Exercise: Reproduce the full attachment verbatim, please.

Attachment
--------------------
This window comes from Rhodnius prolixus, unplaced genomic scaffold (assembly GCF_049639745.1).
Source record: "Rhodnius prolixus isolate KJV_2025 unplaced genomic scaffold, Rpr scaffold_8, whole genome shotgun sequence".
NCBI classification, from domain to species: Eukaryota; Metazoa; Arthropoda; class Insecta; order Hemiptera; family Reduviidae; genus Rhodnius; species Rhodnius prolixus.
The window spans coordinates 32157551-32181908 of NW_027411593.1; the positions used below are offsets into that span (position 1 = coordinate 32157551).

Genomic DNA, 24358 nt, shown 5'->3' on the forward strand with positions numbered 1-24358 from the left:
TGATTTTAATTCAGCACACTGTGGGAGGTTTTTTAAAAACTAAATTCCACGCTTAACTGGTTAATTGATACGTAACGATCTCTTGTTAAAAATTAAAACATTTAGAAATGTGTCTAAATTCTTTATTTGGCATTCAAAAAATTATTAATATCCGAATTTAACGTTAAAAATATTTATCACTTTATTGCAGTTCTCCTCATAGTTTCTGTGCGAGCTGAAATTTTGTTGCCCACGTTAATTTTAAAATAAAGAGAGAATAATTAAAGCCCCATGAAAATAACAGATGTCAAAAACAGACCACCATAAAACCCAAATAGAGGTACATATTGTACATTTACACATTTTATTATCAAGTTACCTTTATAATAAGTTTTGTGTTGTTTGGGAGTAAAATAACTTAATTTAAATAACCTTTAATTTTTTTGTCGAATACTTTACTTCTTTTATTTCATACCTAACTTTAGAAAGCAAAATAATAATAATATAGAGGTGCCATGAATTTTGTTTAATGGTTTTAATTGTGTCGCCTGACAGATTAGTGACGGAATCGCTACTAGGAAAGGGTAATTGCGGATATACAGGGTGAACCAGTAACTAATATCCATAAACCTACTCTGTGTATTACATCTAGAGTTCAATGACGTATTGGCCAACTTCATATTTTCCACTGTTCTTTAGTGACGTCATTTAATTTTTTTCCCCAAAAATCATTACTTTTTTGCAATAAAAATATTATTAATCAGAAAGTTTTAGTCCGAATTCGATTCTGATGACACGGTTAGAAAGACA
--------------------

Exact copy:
This window comes from Rhodnius prolixus, unplaced genomic scaffold (assembly GCF_049639745.1).
Source record: "Rhodnius prolixus isolate KJV_2025 unplaced genomic scaffold, Rpr scaffold_8, whole genome shotgun sequence".
NCBI classification, from domain to species: Eukaryota; Metazoa; Arthropoda; class Insecta; order Hemiptera; family Reduviidae; genus Rhodnius; species Rhodnius prolixus.
The window spans coordinates 32157551-32181908 of NW_027411593.1; the positions used below are offsets into that span (position 1 = coordinate 32157551).

Genomic DNA, 24358 nt, shown 5'->3' on the forward strand with positions numbered 1-24358 from the left:
TGATTTTAATTCAGCACACTGTGGGAGGTTTTTTAAAAACTAAATTCCACGCTTAACTGGTTAATTGATACGTAACGATCTCTTGTTAAAAATTAAAACATTTAGAAATGTGTCTAAATTCTTTATTTGGCATTCAAAAAATTATTAATATCCGAATTTAACGTTAAAAATATTTATCACTTTATTGCAGTTCTCCTCATAGTTTCTGTGCGAGCTGAAATTTTGTTGCCCACGTTAATTTTAAAATAAAGAGAGAATAATTAAAGCCCCATGAAAATAACAGATGTCAAAAACAGACCACCATAAAACCCAAATAGAGGTACATATTGTACATTTACACATTTTATTATCAAGTTACCTTTATAATAAGTTTTGTGTTGTTTGGGAGTAAAATAACTTAATTTAAATAACCTTTAATTTTTTTGTCGAATACTTTACTTCTTTTATTTCATACCTAACTTTAGAAAGCAAAATAATAATAATATAGAGGTGCCATGAATTTTGTTTAATGGTTTTAATTGTGTCGCCTGACAGATTAGTGACGGAATCGCTACTAGGAAAGGGTAATTGCGGATATACAGGGTGAACCAGTAACTAATATCCATAAACCTACTCTGTGTATTACATCTAGAGTTCAATGACGTATTGGCCAACTTCATATTTTCCACTGTTCTTTAGTGACGTCATTTAATTTTTTTCCCCAAAAATCATTACTTTTTTGCAATAAAAATATTATTAATCAGAAAGTTTTAGTCCGAATTCGATTCTGATGACACGGTTAGAAAGACA